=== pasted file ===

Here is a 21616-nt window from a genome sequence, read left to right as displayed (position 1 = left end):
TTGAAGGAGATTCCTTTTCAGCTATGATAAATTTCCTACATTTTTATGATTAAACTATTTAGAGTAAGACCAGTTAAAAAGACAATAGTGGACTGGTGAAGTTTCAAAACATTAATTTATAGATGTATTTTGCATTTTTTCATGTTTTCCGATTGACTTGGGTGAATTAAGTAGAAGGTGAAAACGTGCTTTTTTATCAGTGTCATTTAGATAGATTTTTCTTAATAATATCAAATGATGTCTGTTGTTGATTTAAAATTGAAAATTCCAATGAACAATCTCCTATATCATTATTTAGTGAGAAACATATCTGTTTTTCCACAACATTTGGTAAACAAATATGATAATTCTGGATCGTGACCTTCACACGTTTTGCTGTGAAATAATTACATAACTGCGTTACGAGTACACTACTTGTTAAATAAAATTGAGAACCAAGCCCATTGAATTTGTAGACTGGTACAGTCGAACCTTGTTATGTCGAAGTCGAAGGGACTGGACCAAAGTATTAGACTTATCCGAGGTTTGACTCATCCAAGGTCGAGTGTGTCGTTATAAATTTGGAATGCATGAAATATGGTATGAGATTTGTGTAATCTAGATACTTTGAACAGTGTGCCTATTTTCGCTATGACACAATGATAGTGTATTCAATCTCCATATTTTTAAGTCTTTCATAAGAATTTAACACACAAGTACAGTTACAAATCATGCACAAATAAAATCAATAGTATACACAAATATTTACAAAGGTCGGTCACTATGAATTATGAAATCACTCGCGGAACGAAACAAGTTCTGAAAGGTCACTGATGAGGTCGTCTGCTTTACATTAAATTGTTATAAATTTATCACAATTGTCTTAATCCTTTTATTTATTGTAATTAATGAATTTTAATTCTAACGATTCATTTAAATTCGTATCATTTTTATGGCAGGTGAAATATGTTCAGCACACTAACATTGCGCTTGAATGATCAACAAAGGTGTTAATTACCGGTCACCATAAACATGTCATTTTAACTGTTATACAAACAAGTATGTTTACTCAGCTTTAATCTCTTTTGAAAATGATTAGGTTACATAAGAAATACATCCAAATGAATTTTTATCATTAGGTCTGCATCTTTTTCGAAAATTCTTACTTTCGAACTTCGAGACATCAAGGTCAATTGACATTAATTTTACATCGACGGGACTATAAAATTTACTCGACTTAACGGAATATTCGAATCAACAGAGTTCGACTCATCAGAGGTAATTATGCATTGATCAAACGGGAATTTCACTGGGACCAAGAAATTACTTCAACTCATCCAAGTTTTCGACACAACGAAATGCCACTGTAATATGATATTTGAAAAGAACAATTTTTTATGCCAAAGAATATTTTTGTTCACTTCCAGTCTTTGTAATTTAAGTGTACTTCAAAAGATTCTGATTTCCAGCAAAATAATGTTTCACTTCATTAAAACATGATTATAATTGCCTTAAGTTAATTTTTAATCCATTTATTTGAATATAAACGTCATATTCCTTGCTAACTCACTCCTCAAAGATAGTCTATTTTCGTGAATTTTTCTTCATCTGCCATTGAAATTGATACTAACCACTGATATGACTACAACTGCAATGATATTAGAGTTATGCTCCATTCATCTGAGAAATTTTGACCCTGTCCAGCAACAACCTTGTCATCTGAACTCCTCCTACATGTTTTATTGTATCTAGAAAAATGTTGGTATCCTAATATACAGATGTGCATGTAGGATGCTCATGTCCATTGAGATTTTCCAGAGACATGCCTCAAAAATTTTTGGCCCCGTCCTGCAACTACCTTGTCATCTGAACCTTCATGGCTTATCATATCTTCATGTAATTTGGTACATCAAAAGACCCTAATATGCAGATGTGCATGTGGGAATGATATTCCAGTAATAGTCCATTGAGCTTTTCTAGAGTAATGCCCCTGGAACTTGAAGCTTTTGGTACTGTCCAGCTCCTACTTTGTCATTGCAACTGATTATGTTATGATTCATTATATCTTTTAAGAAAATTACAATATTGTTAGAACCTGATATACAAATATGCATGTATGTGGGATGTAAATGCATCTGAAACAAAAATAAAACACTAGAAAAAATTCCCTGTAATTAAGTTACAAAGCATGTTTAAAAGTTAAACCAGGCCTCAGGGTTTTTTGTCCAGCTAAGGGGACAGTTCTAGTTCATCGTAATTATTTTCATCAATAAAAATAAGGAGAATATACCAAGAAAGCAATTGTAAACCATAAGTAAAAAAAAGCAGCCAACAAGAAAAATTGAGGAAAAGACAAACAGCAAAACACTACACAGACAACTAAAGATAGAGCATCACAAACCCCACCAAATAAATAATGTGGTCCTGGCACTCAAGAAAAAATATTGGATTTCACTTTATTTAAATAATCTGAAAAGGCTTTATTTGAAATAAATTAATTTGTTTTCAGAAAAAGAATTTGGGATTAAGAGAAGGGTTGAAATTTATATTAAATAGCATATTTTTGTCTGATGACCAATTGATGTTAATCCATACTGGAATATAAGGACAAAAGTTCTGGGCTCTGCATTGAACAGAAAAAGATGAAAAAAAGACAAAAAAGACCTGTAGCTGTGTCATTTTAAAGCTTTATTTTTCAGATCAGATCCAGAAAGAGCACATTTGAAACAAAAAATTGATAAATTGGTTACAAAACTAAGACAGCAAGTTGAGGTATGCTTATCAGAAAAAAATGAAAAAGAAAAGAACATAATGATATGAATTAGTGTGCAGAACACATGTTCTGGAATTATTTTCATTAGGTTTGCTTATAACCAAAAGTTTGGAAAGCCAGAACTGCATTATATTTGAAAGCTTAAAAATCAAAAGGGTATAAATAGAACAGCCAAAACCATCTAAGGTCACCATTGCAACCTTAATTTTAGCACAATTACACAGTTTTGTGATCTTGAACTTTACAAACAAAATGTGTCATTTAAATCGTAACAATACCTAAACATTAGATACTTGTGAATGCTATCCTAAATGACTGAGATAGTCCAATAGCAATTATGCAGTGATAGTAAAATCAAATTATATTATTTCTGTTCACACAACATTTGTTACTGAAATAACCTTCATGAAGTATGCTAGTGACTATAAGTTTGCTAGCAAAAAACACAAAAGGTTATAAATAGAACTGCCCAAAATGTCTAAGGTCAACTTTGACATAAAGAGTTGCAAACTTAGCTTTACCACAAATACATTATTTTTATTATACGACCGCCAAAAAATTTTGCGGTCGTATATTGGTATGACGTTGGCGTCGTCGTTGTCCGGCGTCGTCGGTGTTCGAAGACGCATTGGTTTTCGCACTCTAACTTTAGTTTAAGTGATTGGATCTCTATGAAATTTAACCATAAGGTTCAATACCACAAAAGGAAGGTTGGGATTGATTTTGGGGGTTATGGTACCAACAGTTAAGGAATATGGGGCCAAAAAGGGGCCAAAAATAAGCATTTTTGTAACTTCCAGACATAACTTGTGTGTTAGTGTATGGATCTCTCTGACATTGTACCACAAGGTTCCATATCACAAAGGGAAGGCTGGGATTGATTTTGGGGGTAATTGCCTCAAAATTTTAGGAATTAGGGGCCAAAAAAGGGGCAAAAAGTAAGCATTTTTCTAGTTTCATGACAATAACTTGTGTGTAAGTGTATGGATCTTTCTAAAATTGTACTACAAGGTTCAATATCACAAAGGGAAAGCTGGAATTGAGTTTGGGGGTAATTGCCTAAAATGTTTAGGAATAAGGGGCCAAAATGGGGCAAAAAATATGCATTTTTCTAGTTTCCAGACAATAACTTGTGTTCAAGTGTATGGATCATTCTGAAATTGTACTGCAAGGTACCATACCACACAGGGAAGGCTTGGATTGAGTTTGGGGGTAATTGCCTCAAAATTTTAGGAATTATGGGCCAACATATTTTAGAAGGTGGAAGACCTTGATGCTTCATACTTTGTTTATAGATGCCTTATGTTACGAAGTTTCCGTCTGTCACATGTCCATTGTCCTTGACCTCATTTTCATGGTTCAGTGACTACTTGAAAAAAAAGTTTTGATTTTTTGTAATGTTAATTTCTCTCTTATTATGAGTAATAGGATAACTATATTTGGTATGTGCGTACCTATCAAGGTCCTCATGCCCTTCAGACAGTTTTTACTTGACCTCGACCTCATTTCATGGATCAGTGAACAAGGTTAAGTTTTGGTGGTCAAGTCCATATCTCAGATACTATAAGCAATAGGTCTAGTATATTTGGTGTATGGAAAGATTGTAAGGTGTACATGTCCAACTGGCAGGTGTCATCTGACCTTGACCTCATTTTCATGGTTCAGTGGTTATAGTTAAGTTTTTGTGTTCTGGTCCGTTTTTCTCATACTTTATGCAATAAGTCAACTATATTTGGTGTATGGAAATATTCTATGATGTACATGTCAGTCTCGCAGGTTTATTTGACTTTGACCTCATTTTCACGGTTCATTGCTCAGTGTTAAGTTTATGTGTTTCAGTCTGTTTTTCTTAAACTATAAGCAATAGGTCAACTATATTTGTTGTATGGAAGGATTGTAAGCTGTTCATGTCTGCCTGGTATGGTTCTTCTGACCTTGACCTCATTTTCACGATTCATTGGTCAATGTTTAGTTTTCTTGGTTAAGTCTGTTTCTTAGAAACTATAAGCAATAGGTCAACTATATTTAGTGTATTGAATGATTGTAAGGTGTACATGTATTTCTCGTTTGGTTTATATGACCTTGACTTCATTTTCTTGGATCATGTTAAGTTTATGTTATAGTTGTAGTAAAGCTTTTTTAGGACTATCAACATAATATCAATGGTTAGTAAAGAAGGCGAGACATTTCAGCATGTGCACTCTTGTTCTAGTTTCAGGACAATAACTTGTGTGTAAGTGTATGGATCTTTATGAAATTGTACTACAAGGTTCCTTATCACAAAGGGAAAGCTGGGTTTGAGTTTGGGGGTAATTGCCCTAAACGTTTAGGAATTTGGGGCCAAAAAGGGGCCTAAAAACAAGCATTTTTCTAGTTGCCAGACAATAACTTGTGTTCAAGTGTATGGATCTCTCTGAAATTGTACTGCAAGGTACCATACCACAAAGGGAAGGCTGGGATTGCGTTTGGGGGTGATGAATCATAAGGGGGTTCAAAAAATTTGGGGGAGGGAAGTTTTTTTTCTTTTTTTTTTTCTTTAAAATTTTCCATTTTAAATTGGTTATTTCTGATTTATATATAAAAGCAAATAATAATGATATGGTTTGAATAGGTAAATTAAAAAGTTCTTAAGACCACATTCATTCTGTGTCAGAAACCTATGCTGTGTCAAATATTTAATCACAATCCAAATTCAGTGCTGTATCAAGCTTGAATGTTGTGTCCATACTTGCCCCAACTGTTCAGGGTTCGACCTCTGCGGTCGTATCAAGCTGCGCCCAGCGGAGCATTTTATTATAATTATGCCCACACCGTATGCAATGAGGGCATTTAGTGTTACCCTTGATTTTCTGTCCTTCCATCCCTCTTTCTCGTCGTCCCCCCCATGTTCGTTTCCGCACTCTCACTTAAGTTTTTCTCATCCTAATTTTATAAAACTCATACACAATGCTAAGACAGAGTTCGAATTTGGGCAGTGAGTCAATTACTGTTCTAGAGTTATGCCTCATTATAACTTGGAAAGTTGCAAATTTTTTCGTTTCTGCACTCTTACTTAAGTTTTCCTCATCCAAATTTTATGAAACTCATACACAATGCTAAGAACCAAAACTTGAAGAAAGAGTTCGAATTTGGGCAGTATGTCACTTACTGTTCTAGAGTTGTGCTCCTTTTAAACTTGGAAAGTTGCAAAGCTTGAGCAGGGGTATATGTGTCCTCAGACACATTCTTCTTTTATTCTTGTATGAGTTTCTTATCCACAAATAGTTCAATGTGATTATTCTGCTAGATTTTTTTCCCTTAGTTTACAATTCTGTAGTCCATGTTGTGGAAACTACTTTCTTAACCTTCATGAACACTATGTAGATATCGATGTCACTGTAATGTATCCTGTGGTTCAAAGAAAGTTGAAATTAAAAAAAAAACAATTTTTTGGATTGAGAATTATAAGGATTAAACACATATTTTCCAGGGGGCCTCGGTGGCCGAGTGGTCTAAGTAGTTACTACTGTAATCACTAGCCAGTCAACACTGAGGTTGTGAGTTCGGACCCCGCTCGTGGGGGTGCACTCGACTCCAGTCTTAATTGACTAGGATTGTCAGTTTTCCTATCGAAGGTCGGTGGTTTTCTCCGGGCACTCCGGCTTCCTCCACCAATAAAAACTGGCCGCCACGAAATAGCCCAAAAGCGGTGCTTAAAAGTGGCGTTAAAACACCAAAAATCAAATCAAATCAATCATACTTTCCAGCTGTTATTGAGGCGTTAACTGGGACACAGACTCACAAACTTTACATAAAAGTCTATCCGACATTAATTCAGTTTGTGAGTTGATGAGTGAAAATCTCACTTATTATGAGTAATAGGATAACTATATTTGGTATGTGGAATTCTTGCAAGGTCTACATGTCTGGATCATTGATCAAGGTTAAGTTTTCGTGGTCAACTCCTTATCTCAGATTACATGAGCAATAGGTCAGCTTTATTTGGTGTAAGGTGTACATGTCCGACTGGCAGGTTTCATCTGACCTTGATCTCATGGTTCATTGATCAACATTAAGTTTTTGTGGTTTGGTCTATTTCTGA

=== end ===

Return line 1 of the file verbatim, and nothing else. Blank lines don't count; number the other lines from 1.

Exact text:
Here is a 21616-nt window from a genome sequence, read left to right as displayed (position 1 = left end):